All of this is neither more nor less absurd than the medieval Chinese complaining that the Buddha could not have possibly encouraged people to shave their heads because such an act would be an offense to their ancestors: it is simply one cultural set of expectations held up as a criterion for the judgement upon another.
Given that modern Europeans do not believe that the ghosts of their ancestors can eat (nor that they require feeding), what would be the result if we applied this same criterion to all the canonical passages about feeding deceased ancestors? Am I making an interpretive error, when I read that ancient Buddhists believed that monks could fly through the air and touch the surface of the sun and the moon with their fingertips? If this is all supposed to be "logically impossible", is it therefore the role of the interpreter to lie and misrepresent the texts, so that modern Europeans can imagine that they had much more in common with ancient Indians than they do?
Should we (mis-)interpret all of these passages to force them to "make sense" relative to a totally alien set of cultural expectations? The answer must be a resounding "no"; meanwhile, anyone who opts for "yes" instead will end up in the same category as Oltramare.
We must allow the ancient texts to tell us what Buddhism is supposed to be, and not (the other way around) impose a modern notion of what Buddhism is supposed to be onto these ancient texts (to then ignore all of the evidence to the contrary). As soon as the reader has taken the step of imagining what the text "cannot" say, he or she has taken an insupportable step beyond simply letting the text speak for itself.
§20. When, in my former article, I pointed to the word mātukucchismiŋ that appears in the middle of the 12 links formula (and means, "in the mother's womb", locative) I was neither making any claim about what the text "must" say, nor about what it "ought to" say. We can debate the significance of what the text says; however, we cannot debate what the text hypothetically ought to say, to then disregard all evidence to the contrary as found in the text.
I did ask both of my correspondents (who rejected my basic premise) how they would instead translate words so blatant as mātukucchismiŋ that appear in the middle of these texts (given that the presence of this word alone utterly contradicts their interpretations). They have offered no answer; both responded as if this were some new word that I had invented for them to consider, and not something I was directly quoting from a passage of text that they had allegedly read for themselves many times over, become experts in, and already published their opinions on.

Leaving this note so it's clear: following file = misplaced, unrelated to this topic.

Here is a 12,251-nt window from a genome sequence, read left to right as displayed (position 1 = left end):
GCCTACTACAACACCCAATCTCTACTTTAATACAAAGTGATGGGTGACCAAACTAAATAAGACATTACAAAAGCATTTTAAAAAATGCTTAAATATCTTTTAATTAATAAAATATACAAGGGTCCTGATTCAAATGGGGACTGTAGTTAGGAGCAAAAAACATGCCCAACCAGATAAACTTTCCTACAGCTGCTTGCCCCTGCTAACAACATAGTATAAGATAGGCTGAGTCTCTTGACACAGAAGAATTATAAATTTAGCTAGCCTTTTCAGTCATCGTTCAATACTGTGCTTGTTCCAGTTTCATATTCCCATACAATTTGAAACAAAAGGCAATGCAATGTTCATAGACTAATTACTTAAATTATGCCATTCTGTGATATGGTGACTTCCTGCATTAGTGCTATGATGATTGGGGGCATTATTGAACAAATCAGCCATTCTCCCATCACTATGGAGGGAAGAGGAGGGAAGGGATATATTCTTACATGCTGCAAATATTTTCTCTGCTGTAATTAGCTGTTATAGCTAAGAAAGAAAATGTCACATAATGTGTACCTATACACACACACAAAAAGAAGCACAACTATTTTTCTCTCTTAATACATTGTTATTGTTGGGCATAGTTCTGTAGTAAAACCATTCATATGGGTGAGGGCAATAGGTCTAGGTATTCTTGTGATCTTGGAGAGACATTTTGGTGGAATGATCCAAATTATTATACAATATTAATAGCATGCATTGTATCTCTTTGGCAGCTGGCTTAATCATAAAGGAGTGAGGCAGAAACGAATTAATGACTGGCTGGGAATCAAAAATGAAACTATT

This type of direct question and answer (although not quite Socratic) is sorely missing from the peer-review process. The printed page can divert the reader's attention away from evidence that contradicts the interpreter but the simplicity of asking such a question brings a great train of bafflegab to a halt.
Progress cannot consist of one generation after another offering ever more soaring generalizations (about "causality", "interdependence", etc.) with ever less salience to the source text.
§21. I previously pointed out that the Upanisa-suttanta (PTS SN vol. 2, p. 29 et seq.) provides the reader with an obverse set of 12 stages leading from suffering (dukkha) to salvation (nibbāna) following after birth. (Mazard, 2011, §3) In my former essay, I only discussed this text to show the incompatibility of the (canonical) 12 links with the (post-canonical) "three-incarnations" interpretation (found in the commentaries). The Upanisa-suttanta thus presents the 12 links with a "pleasing symmetry" that is missing when the 12 links appear in isolation. I would here draw attention to another text that attempts to add a very different ending onto the 12 links formula (i.e., instead of just concluding with birth, and then suffering unto old age and death).